At the time of this writing, the House and Senate have still not agreed on spending and tax targets. With just 5 1/2 days to go, almost no final decisions have been agreed to with regards to taxes, the Supplemental Spending bill or the Transportation bill. Sound familiar? A Tax Conference Committee was scheduled at noon on May 18. This is the first time the conference committee, which was held over from last year, has met this year.
It is confusing as to how it will work. The House created a self- imposed target of $450 million for taxes May 17. The Senate, however, has not agreed to that number. They previously had indicated they would use $300 million. Normally, a target number is agreed to by both bodies before they start negotiations on what provisions will be in the bill. Evidently, the procedure will be a little different this year where the conference committee will have general discussions before targets are established. That is how the Transportation bill is being negotiated in their conference committee.
The Transportation Conference Committee has met several times this session. The Governor presented two different transportation plans to legislators. House Republicans rejected one of the plans outright because it included a gas tax increase of five cents. The other plan included a license tab increase. Both plans included funding for metro transit.
The House Republicans gave a counter offer that included tab increases and general fund money. It did not include any funding for metro transit. The Senate produced a bill several days ago, outside of the conference committee, that significantly raised gas taxes. They have not made any more offers. Most of these offers have been made at press conferences. Even though these offers have been floating around, they have not been dealt with in the conference committee that actually must write the bill.
The House is also bringing forth a bonding bill, which is approximately $800 million. The Senate bonding bill failed to pass on the Senate floor several days ago.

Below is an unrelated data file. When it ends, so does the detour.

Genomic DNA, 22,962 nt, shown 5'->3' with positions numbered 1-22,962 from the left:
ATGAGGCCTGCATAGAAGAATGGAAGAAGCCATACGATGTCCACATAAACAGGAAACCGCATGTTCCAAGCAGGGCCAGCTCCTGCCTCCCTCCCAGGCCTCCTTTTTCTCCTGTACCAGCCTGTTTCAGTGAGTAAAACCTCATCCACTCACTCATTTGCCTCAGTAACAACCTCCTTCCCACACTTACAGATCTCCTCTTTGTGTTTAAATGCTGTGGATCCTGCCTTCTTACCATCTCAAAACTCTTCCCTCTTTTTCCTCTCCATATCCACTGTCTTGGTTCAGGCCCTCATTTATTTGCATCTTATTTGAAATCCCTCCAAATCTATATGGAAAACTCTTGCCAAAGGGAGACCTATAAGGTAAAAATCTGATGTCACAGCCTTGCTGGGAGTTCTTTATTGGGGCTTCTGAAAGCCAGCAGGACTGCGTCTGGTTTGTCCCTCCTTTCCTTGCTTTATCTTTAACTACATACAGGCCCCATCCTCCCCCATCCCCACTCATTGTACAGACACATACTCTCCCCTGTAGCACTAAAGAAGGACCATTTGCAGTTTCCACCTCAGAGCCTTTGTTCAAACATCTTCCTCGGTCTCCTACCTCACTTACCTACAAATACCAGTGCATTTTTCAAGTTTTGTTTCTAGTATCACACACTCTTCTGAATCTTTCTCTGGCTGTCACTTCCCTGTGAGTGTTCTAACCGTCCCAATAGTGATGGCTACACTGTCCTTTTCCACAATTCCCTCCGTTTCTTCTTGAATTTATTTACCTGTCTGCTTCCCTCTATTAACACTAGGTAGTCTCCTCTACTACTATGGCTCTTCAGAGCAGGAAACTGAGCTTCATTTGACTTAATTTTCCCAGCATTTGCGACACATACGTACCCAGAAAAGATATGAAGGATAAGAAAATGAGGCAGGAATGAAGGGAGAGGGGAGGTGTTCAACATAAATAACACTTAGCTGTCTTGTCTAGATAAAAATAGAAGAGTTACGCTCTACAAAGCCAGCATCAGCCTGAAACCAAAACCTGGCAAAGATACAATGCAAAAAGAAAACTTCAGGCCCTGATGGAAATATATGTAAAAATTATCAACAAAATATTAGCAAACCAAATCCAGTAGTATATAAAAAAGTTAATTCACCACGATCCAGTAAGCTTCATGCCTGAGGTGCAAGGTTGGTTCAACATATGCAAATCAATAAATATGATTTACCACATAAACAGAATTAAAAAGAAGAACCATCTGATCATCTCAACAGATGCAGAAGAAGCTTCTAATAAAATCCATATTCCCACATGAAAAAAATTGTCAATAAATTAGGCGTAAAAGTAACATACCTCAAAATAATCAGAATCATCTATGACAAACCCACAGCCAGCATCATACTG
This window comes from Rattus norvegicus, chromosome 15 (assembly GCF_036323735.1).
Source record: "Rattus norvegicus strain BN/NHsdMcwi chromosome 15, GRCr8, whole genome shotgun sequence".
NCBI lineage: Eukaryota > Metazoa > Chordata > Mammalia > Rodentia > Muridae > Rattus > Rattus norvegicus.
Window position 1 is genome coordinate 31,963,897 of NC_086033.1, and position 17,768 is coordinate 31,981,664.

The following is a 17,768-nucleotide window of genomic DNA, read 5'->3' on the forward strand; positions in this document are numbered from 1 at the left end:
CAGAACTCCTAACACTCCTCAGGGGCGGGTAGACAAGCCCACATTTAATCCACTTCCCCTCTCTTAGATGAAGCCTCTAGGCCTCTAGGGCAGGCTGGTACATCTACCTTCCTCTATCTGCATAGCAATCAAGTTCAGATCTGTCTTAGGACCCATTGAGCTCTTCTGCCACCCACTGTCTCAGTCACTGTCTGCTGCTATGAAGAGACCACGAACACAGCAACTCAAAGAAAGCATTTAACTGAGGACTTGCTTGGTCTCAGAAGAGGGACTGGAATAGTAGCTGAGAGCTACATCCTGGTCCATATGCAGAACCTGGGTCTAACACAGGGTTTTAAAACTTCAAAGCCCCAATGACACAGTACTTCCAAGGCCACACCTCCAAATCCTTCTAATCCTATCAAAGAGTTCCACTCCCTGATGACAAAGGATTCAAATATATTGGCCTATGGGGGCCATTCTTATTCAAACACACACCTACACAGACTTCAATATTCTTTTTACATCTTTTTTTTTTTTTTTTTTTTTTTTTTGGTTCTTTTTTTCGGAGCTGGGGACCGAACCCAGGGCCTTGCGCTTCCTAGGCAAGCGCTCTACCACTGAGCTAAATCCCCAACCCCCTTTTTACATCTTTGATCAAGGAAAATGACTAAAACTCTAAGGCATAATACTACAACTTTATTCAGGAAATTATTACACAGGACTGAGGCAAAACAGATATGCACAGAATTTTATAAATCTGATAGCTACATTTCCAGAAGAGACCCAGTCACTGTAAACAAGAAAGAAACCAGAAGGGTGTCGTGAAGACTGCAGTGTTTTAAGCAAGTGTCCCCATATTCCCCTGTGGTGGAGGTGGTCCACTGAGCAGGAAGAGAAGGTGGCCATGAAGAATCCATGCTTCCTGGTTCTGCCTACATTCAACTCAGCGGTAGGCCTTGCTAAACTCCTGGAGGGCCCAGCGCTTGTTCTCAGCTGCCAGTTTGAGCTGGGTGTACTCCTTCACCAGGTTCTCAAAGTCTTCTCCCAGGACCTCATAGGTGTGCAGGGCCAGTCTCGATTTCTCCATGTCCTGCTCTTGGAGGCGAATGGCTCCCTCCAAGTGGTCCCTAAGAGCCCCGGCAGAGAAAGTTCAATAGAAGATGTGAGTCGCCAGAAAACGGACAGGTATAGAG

The previous several paragraphs describe the situation as it stands as to who is on first base and who is on second. However, by the time this is published things will probably have changed.
Brief update on Ag bills
Two days ago in the late hours of the evening, the House passed their version of the manure piping bill. The Senate version is different and the bill will likely require a conference committee. However, the Township association is unhappy with the House version and the controversy could derail the entire bill.
The same evening produced the passage of the Omnibus Ag Policy bill. The bills’ two most important provisions according to House author Rep. Paul Anderson, R-12B, were the extension dates for the mandatory mediation law and the time extension of the organic task force.
The University of Minnesota had asked that a provision be contained in the bill to clarify the use of funds from the Agricultural Research, Extension, Education, and Technology (AGREET) transfer fund. Rep. Rod Hamilton, R-22B, offered an amendment to do so. Rep. Rick Hansen, DFL-52A, attempted to amend the Hamilton amendment to transfer some of those funds to Emerald Ash Borer research. The amendment to the amendment was defeated. Minnesota Soybean Growers Association (MSGA) lobbyists were active in this discussion.